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Cuts could threaten developmental disabilities providers

ST. PAUL -- More than 1,000 people swarmed the Minnesota Capitol Rotunda last week to rally against looming cuts to non-profits that help people with disabilities.

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More than 1,000 advocates swarmed the Minnesota Capitol Rotunda last week to rally against looming cuts to non-profits that help people with disabilities. (Karl Evers-Hillstrom / The Globe)
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ST. PAUL - More than 1,000 people swarmed the Minnesota Capitol Rotunda last week to rally against looming cuts to non-profits that help people with disabilities.

 

The Center for Medicare and Medicaid Services has said it will wipe out cost-of-living increases given to disability providers from 2013 to 2015. That 7 percent cut, along with new programs and new rates for disability providers, means most providers could face a roughly 9.5 percent cut as soon as this July.

 

The changes have implications throughout the state and in southwest Minnesota. Elizabeth Schear, executive director at Rock County Opportunities (RCO), was one of many in the industry in St. Paul last Tuesday to rally for a legislative solution.

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RCO serves around 50 clients, half of whom have jobs in the community and half of whom take part in other activities meant to make the day more productive and meaningful. The threatening cuts, equivalent to about two full-time RCO staff members, would force providers to make tough decisions, Schear said.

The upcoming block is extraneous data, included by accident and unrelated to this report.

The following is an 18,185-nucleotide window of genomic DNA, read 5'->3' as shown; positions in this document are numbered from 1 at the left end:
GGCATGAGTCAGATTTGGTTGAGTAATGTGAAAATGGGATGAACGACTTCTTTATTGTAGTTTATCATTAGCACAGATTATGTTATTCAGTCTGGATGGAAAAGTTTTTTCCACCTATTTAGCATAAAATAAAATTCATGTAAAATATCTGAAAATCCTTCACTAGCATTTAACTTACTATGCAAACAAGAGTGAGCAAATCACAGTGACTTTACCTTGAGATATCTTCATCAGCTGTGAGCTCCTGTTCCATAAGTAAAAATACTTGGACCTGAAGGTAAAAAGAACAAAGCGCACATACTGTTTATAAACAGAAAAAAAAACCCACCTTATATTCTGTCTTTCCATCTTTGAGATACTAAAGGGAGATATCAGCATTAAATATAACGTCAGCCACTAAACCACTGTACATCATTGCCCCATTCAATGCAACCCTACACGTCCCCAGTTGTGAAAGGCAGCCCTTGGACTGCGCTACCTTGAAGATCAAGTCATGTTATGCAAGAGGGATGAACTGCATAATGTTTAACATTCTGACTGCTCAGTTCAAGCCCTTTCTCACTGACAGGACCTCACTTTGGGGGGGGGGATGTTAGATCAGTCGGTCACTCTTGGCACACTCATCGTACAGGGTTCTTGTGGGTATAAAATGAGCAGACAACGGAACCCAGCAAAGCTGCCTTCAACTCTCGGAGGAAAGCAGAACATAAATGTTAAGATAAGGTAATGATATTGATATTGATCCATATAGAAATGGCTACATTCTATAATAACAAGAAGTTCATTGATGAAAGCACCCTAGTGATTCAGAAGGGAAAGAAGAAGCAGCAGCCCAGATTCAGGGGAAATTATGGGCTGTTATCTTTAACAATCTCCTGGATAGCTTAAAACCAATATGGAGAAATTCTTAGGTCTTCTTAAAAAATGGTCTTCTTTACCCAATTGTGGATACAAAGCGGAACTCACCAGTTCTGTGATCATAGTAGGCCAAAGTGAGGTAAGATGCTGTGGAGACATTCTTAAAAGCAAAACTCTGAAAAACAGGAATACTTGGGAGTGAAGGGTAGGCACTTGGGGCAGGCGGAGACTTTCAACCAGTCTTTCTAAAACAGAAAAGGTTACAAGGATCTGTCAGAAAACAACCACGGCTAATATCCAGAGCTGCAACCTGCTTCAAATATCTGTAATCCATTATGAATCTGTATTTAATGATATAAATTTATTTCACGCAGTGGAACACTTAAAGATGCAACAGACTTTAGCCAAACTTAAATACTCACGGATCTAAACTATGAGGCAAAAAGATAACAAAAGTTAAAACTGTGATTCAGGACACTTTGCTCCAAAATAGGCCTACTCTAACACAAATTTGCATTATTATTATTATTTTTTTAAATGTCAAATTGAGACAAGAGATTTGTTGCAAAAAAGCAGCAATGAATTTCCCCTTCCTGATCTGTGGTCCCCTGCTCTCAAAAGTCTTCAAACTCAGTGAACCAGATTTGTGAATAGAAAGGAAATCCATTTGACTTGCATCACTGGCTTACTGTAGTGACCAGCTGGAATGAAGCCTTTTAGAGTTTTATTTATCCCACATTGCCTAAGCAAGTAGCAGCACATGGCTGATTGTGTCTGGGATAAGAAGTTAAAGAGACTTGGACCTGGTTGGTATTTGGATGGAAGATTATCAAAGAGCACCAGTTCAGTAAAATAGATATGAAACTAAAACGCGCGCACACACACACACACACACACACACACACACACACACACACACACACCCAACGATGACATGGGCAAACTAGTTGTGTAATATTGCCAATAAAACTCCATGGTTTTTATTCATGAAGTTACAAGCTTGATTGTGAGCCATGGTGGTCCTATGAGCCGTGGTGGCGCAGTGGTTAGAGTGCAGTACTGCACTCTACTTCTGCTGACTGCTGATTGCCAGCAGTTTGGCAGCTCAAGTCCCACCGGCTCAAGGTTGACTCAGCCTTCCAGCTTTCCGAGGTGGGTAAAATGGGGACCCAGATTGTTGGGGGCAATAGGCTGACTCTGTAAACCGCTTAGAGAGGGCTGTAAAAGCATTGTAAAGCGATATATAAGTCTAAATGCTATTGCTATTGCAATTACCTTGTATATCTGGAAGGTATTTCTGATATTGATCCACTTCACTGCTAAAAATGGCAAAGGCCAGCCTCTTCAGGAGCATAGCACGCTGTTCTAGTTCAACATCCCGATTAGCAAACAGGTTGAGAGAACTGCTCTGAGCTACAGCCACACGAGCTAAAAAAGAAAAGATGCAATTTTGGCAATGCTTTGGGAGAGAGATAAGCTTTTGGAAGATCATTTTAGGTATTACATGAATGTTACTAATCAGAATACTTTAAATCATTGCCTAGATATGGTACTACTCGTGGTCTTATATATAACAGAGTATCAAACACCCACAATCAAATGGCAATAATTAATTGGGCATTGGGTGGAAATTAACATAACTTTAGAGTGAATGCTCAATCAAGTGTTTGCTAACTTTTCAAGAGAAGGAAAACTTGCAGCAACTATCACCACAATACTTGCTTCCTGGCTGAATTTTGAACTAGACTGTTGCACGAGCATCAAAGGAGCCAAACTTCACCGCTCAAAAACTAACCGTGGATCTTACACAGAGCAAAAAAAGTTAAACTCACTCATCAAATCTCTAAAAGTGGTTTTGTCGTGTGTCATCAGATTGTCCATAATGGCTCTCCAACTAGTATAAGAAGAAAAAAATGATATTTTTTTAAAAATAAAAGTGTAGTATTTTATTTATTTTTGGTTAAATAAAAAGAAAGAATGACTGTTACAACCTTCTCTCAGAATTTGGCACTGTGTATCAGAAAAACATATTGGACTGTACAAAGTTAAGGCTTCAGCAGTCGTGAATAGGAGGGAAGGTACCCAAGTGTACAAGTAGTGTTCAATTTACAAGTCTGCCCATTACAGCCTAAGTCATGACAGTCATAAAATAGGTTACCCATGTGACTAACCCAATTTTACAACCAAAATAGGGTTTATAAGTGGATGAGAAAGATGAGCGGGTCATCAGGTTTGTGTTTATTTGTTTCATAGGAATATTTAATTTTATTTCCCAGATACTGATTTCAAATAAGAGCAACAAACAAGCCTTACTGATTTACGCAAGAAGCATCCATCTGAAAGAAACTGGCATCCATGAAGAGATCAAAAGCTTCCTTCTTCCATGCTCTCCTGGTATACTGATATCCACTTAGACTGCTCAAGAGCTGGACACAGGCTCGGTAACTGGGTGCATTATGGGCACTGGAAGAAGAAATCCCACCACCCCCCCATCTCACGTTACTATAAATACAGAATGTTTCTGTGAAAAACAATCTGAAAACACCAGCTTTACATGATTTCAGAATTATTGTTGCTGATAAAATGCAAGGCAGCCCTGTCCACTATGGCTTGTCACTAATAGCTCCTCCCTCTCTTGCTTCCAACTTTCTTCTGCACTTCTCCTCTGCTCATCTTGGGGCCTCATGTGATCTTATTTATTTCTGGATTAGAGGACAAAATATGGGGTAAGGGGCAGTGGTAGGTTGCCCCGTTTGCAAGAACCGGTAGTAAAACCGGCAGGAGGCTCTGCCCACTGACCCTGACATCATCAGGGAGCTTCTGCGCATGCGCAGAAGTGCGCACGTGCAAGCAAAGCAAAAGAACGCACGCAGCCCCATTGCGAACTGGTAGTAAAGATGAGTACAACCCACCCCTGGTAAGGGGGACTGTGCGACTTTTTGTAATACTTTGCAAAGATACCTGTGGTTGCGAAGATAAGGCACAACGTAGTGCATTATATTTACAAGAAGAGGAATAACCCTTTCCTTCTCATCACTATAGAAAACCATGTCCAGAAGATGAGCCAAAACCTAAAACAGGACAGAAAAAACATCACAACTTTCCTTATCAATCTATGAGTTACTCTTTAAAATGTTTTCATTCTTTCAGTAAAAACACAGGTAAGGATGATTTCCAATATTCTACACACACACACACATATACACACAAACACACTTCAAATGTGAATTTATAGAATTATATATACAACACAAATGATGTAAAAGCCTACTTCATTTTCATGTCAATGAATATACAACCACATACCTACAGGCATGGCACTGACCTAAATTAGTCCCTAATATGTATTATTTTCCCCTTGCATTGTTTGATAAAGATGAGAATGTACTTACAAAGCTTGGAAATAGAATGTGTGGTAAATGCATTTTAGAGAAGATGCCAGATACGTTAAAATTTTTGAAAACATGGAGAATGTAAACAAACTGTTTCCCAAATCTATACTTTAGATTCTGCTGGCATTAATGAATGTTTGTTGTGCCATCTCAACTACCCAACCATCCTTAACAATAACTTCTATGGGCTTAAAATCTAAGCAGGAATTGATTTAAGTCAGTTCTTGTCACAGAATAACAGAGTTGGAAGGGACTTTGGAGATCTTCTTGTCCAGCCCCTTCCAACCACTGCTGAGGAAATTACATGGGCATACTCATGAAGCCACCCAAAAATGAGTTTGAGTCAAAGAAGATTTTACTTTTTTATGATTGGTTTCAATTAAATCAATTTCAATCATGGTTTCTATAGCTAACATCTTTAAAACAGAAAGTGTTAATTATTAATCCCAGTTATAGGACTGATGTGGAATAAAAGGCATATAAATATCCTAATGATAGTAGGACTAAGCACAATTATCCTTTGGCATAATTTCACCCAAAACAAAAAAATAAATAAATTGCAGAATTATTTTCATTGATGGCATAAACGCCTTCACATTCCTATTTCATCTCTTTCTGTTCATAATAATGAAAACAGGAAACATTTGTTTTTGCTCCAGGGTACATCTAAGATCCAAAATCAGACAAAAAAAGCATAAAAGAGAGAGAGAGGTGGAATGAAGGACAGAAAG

“We’re completely reliant on the state for our revenue … so do we take that money away with our staff or eat the cost in our budget?” Schear said. “We’re already barebones in providing enough staff so that we’re within our staff to client ratio. How do we cut that from a barebones budget?”

 

Centers simply want stability and the ability to pay their workers competitive wages, said Mike Burke, president of the Minnesota Organization for Habilitation and Rehabilitation, which represents more than 100 providers statewide, including the Nobles County Developmental Achievement Center in Worthington.

 

A fix has been proposed by District 22A Rep. Joe Schomaker, R-Luverne. His bill, H.F. 3193, would reverse the 7 percent cut and change the way the state sets its rates. The Senate version is authored by District 2 Sen. Paul Utke, R, Park Rapids.

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